“HIV has a lot of researchers in immunology and virology who set up labs, who have [vaccine] platforms, and they are looking to quickly repurpose to see if they can find a coronavirus vaccine,” said Meg Doherty, director of the WHO’s department of global HIV, hepatitis and STI programs.

– – –

Science is gambling that one or more of those efforts will yield and deploy a coronavirus vaccine within 12 to 18 months. Researchers are heartened by the key differences between the viruses. HIV integrates itself into the body’s cells, which means a vaccine has to start working immediately to rout the disease. People’s immune systems are not able to naturally defeat HIV, making a vaccine even more difficult to create. And it mutates much more quickly than the novel coronavirus, officially named SARS-CoV-2.

“It certainly won’t be easy, but what gives me hope is the natural history of this infection,” said Francis Collins, director of the National Institutes of Health. The large number of people who experience mild symptoms or none at all is a good sign that the immune system can defeat the virus.

“That’s different than HIV,” Collins said. “This is the kind of candidate where the vaccine should work. You know the immune system, given the appropriate priming, is able to eliminate the virus.”

Years of research on vaccines has helped scientists perfect technologies and methods that can be repurposed to the coronavirus, from RNA and DNA vaccines to those that use harmless viruses to deliver genes from the virus to cells.

Barouch, for example, has spent 15 years focused on HIV vaccine research. He developed a vaccine technology based on a harmless cold virus that could ferry specific genes into cells. Those genes code for a distinctive part of the AIDS virus to create an immune response.

The HIV vaccine based on that work, under development with the pharmaceutical giant Johnson & Johnson, was still being tested in clinical trials on a Friday in early January when Barouch was holding his annual lab retreat at Boston’s Museum of Science. A main topic of discussion was a new pneumonia in Wuhan, China, with 41 known cases and one death at the time.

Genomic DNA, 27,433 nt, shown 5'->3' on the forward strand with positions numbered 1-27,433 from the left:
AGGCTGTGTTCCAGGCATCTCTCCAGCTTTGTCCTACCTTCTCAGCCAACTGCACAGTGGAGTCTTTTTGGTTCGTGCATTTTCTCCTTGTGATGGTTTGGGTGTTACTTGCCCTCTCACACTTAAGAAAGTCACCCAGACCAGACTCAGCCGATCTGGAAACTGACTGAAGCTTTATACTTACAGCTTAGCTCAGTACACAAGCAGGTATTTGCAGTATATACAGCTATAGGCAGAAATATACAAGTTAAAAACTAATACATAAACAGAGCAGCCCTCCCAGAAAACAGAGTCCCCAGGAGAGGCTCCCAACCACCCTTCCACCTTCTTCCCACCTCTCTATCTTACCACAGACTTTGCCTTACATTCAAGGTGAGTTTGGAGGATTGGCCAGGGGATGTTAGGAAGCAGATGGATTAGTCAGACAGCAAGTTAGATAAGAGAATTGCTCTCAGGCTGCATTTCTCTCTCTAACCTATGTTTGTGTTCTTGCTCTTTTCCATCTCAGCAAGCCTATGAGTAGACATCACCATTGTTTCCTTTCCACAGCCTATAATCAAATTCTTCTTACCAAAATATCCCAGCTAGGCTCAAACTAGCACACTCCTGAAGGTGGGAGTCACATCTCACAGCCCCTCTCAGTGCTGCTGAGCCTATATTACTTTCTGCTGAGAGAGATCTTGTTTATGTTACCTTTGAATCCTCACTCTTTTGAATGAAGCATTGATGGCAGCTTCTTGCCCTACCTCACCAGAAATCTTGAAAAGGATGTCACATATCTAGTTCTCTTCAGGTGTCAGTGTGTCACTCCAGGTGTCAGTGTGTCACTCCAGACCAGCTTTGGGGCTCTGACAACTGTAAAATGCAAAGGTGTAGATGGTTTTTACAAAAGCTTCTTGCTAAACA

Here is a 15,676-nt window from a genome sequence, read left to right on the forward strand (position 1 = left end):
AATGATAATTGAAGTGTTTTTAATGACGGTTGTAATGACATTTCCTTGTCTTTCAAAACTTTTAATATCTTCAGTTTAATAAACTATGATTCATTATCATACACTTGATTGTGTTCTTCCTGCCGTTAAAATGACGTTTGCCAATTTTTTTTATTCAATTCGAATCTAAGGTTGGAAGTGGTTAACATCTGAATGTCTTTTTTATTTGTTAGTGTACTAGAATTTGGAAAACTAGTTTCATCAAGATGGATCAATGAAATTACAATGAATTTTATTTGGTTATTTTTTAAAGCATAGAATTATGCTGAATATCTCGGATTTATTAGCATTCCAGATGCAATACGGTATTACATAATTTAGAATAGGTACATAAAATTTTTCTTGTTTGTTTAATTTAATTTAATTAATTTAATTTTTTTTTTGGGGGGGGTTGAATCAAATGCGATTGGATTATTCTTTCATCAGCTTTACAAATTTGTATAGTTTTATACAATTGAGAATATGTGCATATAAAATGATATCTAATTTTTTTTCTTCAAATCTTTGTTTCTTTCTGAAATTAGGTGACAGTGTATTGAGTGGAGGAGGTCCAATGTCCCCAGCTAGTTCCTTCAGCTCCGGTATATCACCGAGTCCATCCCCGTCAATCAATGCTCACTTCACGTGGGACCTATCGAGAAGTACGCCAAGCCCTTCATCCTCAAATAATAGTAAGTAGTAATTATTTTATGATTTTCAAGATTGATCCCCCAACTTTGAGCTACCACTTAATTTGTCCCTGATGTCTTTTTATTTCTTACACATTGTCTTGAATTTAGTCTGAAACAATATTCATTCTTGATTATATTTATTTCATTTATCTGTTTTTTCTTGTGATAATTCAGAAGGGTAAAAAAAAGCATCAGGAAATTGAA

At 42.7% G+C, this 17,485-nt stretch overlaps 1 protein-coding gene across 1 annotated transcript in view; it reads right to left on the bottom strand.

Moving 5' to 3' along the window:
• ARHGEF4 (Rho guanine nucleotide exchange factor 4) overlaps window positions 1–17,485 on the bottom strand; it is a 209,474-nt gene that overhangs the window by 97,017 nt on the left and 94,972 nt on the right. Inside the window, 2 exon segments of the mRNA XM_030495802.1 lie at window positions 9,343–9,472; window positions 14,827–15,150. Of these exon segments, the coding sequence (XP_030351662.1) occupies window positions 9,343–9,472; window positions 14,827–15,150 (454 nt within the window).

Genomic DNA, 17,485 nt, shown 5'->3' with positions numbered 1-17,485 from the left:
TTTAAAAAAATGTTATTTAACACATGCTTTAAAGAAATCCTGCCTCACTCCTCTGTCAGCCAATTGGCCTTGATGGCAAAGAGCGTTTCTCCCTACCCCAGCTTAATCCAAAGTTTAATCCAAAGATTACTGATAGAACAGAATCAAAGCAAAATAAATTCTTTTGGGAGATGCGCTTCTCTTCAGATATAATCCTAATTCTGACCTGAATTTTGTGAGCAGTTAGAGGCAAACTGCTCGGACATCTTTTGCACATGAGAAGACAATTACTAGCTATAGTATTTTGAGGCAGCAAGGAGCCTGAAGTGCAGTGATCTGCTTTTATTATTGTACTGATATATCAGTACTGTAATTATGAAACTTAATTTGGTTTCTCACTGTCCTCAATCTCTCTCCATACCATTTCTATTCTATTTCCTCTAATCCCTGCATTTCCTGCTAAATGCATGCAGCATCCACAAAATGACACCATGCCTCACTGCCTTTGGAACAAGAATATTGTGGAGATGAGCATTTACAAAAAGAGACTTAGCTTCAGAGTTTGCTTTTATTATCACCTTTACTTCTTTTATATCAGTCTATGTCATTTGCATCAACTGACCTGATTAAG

The numbers seem small today, with more than 13 million cases confirmed around the globe, but Barouch and his laboratory found the news alarming even then. They decided they should do something.

That evening, the genome sequence of the virus was shared online by researchers in China, and Barouch’s lab began studying it. It didn’t take long to connect with a pharmaceutical partner, Johnson & Johnson, to work on a vaccine expected to begin human testing this month.

They repurposed the vaccine platform originally developed for HIV and Ebola by inserting genetic material that codes for the coronavirus’s distinctive spike protein. That should, in theory, trigger the immune system to develop coronavirus-fighting antibodies that protect people from infection. If it weren’t for HIV, Barouch said, his laboratory and its industry partner would not have been able to move so rapidly.

– – –

For years, the United States has built a large network to conduct the logistically complex clinical trials necessary to test HIV vaccines and preventive drugs. Larry Corey, a virologist and past president of the Fred Hutchinson Cancer Research Center in Seattle who is co-leading the Covid-19 Prevention Trials Network, said almost every aspect of running 30,000-person clinical trials for vaccines is built on the foundation of HIV.

That ranges from the data collection and biostatistics expertise needed to analyze large trials to the community relationships and experience in recruiting vulnerable people into complicated medical experiments.

The NIH unveiled its COVID-19 Prevention Trials Network on Wednesday. It is an amalgamation of several large clinical trial networks, two of them directly taken from HIV.